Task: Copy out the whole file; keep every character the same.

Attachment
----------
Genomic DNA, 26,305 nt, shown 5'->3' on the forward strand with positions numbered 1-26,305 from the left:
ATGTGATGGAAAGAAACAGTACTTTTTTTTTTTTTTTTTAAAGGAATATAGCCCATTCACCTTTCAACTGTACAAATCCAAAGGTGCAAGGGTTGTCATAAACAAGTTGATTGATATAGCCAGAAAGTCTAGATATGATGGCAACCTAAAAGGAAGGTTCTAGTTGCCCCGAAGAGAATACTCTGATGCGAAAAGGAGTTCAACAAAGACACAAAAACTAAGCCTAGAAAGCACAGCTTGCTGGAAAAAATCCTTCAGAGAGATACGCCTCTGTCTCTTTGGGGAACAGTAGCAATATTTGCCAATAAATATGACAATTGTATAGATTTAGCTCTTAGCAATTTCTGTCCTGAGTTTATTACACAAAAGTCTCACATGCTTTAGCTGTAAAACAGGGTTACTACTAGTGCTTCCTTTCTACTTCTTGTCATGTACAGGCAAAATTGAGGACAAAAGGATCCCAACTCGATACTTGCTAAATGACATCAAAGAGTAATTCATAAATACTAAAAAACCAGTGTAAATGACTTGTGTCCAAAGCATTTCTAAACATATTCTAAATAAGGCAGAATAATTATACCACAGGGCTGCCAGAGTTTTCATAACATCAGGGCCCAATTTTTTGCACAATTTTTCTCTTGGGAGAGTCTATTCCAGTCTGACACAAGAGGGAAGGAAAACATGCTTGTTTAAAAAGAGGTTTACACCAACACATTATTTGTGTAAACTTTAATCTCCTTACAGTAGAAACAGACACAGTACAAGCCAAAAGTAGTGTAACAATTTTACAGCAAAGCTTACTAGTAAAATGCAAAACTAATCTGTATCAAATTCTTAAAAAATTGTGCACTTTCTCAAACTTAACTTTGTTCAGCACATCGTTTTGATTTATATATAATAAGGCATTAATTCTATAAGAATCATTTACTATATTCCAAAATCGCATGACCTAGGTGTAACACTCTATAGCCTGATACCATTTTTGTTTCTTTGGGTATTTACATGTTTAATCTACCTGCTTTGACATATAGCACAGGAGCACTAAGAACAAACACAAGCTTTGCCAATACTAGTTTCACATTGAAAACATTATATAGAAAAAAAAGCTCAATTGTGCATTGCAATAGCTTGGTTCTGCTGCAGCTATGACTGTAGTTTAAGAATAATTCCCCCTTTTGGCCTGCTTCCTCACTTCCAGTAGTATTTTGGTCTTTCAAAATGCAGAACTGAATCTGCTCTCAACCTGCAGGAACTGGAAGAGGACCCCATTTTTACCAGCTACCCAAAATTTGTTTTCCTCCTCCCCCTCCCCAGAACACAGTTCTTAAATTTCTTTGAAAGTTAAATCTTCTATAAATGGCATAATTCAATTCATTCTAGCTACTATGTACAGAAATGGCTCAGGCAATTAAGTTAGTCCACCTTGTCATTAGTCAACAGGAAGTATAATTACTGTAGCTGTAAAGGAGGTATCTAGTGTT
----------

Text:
Genomic DNA, 26,305 nt, shown 5'->3' on the forward strand with positions numbered 1-26,305 from the left:
ATGTGATGGAAAGAAACAGTACTTTTTTTTTTTTTTTTTAAAGGAATATAGCCCATTCACCTTTCAACTGTACAAATCCAAAGGTGCAAGGGTTGTCATAAACAAGTTGATTGATATAGCCAGAAAGTCTAGATATGATGGCAACCTAAAAGGAAGGTTCTAGTTGCCCCGAAGAGAATACTCTGATGCGAAAAGGAGTTCAACAAAGACACAAAAACTAAGCCTAGAAAGCACAGCTTGCTGGAAAAAATCCTTCAGAGAGATACGCCTCTGTCTCTTTGGGGAACAGTAGCAATATTTGCCAATAAATATGACAATTGTATAGATTTAGCTCTTAGCAATTTCTGTCCTGAGTTTATTACACAAAAGTCTCACATGCTTTAGCTGTAAAACAGGGTTACTACTAGTGCTTCCTTTCTACTTCTTGTCATGTACAGGCAAAATTGAGGACAAAAGGATCCCAACTCGATACTTGCTAAATGACATCAAAGAGTAATTCATAAATACTAAAAAACCAGTGTAAATGACTTGTGTCCAAAGCATTTCTAAACATATTCTAAATAAGGCAGAATAATTATACCACAGGGCTGCCAGAGTTTTCATAACATCAGGGCCCAATTTTTTGCACAATTTTTCTCTTGGGAGAGTCTATTCCAGTCTGACACAAGAGGGAAGGAAAACATGCTTGTTTAAAAAGAGGTTTACACCAACACATTATTTGTGTAAACTTTAATCTCCTTACAGTAGAAACAGACACAGTACAAGCCAAAAGTAGTGTAACAATTTTACAGCAAAGCTTACTAGTAAAATGCAAAACTAATCTGTATCAAATTCTTAAAAAATTGTGCACTTTCTCAAACTTAACTTTGTTCAGCACATCGTTTTGATTTATATATAATAAGGCATTAATTCTATAAGAATCATTTACTATATTCCAAAATCGCATGACCTAGGTGTAACACTCTATAGCCTGATACCATTTTTGTTTCTTTGGGTATTTACATGTTTAATCTACCTGCTTTGACATATAGCACAGGAGCACTAAGAACAAACACAAGCTTTGCCAATACTAGTTTCACATTGAAAACATTATATAGAAAAAAAAGCTCAATTGTGCATTGCAATAGCTTGGTTCTGCTGCAGCTATGACTGTAGTTTAAGAATAATTCCCCCTTTTGGCCTGCTTCCTCACTTCCAGTAGTATTTTGGTCTTTCAAAATGCAGAACTGAATCTGCTCTCAACCTGCAGGAACTGGAAGAGGACCCCATTTTTACCAGCTACCCAAAATTTGTTTTCCTCCTCCCCCTCCCCAGAACACAGTTCTTAAATTTCTTTGAAAGTTAAATCTTCTATAAATGGCATAATTCAATTCATTCTAGCTACTATGTACAGAAATGGCTCAGGCAATTAAGTTAGTCCACCTTGTCATTAGTCAACAGGAAGTATAATTACTGTAGCTGTAAAGGAGGTATCTAGTGTT